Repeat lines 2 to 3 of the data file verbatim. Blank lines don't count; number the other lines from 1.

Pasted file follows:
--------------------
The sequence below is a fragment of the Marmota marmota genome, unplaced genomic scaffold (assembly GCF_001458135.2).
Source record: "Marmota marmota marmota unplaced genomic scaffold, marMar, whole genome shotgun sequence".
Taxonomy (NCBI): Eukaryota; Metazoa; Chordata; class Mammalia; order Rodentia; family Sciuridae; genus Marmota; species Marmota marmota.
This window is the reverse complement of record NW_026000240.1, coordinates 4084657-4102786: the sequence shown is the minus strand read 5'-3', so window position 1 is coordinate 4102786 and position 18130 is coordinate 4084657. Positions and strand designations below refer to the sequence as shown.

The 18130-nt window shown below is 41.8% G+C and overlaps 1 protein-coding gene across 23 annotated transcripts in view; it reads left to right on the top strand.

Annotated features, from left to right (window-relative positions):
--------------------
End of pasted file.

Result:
Source record: "Marmota marmota marmota unplaced genomic scaffold, marMar, whole genome shotgun sequence".
Taxonomy (NCBI): Eukaryota; Metazoa; Chordata; class Mammalia; order Rodentia; family Sciuridae; genus Marmota; species Marmota marmota.